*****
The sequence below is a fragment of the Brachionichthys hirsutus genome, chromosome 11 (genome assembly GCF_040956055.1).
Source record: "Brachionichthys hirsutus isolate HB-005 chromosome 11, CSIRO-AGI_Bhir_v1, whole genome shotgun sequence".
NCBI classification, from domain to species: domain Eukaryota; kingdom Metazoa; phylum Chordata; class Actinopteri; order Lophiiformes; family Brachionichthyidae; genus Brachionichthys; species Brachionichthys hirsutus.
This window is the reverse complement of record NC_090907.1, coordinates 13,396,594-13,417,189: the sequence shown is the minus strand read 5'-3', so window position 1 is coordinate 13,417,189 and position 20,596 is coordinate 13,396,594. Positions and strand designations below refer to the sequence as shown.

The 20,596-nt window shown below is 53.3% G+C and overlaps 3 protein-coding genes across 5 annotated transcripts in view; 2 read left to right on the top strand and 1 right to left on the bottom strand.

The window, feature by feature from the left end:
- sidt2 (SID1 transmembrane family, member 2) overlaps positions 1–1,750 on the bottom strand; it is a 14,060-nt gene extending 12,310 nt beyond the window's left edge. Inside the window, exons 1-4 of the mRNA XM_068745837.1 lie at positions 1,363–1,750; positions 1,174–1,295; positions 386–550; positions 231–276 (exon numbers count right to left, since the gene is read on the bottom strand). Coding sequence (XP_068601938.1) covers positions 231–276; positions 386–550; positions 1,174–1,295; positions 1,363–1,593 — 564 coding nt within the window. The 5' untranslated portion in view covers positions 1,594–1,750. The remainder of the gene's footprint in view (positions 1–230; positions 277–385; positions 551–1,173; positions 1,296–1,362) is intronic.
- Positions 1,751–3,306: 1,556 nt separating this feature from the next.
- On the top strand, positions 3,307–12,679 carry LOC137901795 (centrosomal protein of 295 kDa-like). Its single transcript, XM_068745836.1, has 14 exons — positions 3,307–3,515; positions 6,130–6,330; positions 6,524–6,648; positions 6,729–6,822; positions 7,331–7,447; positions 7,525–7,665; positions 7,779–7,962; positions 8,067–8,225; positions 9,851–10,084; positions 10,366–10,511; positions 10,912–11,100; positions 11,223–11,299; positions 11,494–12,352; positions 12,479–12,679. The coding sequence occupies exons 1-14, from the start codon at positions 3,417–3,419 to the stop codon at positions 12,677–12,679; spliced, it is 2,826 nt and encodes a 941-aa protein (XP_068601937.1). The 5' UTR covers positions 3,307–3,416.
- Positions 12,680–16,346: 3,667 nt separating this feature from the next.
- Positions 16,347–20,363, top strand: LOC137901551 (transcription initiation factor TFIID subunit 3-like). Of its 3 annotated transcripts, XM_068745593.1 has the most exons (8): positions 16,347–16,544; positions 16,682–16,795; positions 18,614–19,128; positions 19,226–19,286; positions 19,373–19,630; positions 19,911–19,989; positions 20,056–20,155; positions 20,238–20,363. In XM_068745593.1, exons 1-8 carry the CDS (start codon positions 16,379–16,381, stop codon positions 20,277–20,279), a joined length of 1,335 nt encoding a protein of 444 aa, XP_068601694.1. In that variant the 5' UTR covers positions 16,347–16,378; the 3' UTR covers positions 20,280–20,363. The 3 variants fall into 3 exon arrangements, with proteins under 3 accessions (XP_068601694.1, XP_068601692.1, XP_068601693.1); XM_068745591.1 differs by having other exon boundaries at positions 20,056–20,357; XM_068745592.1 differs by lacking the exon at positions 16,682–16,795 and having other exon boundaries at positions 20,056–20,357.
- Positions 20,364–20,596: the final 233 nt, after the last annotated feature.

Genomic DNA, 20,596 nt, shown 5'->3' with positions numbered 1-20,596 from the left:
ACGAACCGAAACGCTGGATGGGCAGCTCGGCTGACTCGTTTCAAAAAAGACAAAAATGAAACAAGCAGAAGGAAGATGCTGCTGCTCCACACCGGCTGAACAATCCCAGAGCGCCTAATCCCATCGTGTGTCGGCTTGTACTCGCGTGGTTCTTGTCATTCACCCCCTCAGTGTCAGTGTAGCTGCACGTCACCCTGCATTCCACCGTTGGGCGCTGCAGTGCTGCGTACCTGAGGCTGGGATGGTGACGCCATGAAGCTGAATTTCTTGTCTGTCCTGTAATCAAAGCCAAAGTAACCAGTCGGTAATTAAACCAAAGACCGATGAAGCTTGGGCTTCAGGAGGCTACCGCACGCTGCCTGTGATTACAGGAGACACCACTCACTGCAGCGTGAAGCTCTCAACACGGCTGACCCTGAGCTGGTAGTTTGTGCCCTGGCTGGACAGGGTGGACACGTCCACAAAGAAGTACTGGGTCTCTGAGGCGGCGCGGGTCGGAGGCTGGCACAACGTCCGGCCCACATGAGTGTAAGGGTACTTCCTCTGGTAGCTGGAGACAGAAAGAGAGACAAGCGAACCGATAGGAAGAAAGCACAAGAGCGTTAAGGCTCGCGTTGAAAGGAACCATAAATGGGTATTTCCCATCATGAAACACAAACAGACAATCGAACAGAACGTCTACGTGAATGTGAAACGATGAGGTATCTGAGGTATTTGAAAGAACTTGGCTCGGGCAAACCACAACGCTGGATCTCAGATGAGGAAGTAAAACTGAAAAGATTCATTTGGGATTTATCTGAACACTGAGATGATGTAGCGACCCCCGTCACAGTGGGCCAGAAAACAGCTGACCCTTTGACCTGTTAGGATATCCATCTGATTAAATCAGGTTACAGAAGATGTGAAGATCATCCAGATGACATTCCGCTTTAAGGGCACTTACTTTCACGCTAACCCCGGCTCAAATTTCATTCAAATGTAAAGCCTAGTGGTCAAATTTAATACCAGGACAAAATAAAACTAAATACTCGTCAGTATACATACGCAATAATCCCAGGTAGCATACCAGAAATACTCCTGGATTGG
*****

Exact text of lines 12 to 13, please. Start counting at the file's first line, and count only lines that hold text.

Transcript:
- Positions 20,364–20,596: the final 233 nt, after the last annotated feature.

Genomic DNA, 20,596 nt, shown 5'->3' with positions numbered 1-20,596 from the left: